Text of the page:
Her book also fails to distinguish between the Old and New Testaments. The reason that we Christians no longer have to obey Old Testament laws related to food and purity and sacrifice is not because we pick and choose; and we’ve decided that those things are bad or silly or impractical so we can just ignore them now. It’s because we understand the entire Old Testament law has been gloriously fulfilled in Jesus Christ. So the Law no longer applies. One theologian explains our relationship to the Old Testament with this analogy:
When travelers sail across a vast ocean and finally arrive on the distant shore, they leave the ship behind and continue over land, not because the ship was no good or because their voyage had been misguided, but precisely because both ship and voyage had accomplished their purpose. During the new, dry-land stage of their journey, the travelers remain—and… must never forget that they remain—the people who made that voyage in that ship.
My point is, even if we could interpret the Old Testament to require sitting on a rooftop—which of course we can’t—we would no longer have to. It’s true that we Christians “pick and choose” which scripture to obey, but our “picking and choosing” isn’t arbitrary, the way Rachel makes it seem. It’s based on what God has revealed to us in Jesus Christ.
Elsewhere, she writes, “Despite what some may think, the Bible never condemns polygamy,” and only later—by the time Paul told Timothy that a church leader needs to be the “husband of one wife”—was polygamy not considered “the ideal.” I’m sorry. This is just wrong. We know what the idealist marriage is. We look at the beginning of our Bible, in Genesis 2: “Therefore a man leaves his father and his mother and clings to his wife, and they become one flesh.” That’s the ideal, which Jesus himself reaffirmed in the gospels. But not only that. We see in the Old Testament that polygamy brings nothing but heartache and strife, time and time again. Polygamy was a disaster for Abraham when he took his slavegirl Hagar as a secondary wife. It was a disaster for Jacob when he married Leah and Rachel. It was a disaster for King David. It was a disaster for King Solomon. Through these stories, the Bible makes it clear that polygamy is far from God’s ideal for marriage. Does it have to spell it out more clearly than that? It communicates the truth about polygamy through its stories, even if there isn’t a command, Thou shalt not.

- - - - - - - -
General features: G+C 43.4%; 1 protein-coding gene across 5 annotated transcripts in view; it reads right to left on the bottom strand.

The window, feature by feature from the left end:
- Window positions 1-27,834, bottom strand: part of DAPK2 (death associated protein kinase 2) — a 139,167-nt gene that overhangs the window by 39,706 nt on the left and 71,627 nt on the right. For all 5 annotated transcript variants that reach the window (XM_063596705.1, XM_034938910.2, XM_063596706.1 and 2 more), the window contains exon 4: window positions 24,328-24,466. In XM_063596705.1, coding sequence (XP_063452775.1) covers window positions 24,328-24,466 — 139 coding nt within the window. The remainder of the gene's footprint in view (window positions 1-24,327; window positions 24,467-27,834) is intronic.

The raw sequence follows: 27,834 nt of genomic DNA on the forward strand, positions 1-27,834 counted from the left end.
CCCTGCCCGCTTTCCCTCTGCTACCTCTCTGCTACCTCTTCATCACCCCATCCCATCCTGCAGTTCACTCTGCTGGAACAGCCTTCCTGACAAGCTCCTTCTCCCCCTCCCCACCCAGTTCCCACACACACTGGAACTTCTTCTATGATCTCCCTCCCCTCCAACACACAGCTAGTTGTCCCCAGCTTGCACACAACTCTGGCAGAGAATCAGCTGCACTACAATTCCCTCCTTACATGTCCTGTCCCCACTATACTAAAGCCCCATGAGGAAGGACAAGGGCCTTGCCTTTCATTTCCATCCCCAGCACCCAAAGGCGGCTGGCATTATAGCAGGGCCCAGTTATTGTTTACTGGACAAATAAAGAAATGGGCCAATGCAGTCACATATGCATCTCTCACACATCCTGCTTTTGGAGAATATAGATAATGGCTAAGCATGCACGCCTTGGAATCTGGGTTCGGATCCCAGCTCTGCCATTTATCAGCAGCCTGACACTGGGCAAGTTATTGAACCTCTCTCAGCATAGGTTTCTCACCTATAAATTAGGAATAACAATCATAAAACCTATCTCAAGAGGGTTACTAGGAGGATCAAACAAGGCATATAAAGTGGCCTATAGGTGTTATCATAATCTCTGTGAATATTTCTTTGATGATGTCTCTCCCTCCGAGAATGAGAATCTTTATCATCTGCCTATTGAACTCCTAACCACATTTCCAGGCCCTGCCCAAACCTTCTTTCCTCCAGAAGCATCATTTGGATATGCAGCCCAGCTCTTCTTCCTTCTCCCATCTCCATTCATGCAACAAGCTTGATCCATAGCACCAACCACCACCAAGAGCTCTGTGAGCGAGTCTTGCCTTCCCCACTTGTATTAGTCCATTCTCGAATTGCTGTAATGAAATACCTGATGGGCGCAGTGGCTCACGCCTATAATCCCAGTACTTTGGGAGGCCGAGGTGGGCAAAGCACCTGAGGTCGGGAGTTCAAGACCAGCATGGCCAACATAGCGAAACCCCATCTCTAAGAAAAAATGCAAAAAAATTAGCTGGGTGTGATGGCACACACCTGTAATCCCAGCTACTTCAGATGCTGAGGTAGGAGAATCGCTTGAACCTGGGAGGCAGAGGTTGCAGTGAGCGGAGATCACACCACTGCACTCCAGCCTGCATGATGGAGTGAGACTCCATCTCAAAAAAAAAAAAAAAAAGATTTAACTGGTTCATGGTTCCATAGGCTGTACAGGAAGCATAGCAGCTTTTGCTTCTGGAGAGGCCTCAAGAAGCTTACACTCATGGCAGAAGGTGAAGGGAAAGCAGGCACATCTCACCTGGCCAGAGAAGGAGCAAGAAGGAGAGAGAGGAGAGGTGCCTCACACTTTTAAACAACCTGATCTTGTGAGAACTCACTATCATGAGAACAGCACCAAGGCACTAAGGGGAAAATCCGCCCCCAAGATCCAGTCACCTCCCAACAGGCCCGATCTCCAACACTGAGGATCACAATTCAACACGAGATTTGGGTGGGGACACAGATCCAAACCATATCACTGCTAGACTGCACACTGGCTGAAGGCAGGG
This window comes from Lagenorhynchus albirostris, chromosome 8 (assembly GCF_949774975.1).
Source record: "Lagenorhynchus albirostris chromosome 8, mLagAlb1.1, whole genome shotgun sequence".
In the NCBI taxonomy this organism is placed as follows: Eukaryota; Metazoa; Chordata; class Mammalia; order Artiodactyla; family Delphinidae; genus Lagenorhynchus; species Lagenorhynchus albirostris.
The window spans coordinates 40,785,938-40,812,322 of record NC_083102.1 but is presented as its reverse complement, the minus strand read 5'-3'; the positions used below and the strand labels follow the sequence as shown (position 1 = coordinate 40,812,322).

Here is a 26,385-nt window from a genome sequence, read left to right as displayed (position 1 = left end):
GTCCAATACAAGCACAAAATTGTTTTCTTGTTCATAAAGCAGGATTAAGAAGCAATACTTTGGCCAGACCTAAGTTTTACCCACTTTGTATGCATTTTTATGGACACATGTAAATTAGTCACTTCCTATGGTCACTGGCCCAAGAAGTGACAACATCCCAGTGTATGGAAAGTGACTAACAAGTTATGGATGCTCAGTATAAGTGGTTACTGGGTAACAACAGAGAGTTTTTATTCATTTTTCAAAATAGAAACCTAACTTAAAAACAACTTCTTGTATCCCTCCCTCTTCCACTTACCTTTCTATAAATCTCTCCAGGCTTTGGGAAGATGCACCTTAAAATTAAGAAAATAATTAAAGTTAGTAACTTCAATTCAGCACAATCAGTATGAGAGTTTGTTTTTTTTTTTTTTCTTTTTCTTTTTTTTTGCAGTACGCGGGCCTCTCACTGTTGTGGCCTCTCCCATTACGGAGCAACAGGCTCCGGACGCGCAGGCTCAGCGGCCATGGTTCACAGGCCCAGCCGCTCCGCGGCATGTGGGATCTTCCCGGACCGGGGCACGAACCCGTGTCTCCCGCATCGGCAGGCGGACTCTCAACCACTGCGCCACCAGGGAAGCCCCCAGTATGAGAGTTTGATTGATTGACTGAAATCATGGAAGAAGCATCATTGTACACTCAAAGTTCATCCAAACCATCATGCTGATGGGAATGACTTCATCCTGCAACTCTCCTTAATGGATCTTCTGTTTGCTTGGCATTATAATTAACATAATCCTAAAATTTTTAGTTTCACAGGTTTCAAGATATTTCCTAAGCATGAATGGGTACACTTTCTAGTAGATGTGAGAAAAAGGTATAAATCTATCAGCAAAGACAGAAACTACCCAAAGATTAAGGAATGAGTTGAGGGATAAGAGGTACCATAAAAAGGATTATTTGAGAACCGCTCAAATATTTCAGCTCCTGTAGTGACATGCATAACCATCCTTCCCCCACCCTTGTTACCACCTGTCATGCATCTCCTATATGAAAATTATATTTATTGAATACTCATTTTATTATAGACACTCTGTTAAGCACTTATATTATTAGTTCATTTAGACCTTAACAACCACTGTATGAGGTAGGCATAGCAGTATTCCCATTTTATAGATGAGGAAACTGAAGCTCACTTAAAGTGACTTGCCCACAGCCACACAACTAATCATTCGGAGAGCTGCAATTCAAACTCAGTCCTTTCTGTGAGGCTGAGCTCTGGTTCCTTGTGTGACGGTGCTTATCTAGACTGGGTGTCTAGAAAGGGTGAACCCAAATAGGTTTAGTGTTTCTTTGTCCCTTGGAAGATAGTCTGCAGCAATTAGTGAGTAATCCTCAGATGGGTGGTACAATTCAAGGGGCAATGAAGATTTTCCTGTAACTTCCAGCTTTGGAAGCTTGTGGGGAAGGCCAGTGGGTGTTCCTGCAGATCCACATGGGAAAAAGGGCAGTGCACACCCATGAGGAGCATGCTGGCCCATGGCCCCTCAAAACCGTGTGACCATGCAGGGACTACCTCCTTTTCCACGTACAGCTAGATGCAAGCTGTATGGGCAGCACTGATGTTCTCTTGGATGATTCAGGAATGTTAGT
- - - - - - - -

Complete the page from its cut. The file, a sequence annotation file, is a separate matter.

O.K., that’s fine. That’s all from the Old Testament. Paul’s apparent words about women remaining silent in church and not being permitted to teach men comes from the New Testament. And unlike the proverb about sitting on a rooftop, Paul isn’t speaking figuratively. I know that there are women and plenty of men, even in this church, who don’t like Paul because of today’s scripture. He’s a chauvinist, they think. Maybe he’s a victim of his time and place and culture, maybe he has plenty of good things to say about Jesus, and God’s love, and grace, and the gospel… but he seems to have a problem with women. So United Methodist pastors like me mostly just skip this part of Paul’s letters.
So congratulations, Rachel! You have forced me to talk about it! You baited me when you lumped Paul in with other theologians throughout the past 2,000 years who have subordinated women. You said that Paul did it, too. Them’s fightin’ words to me!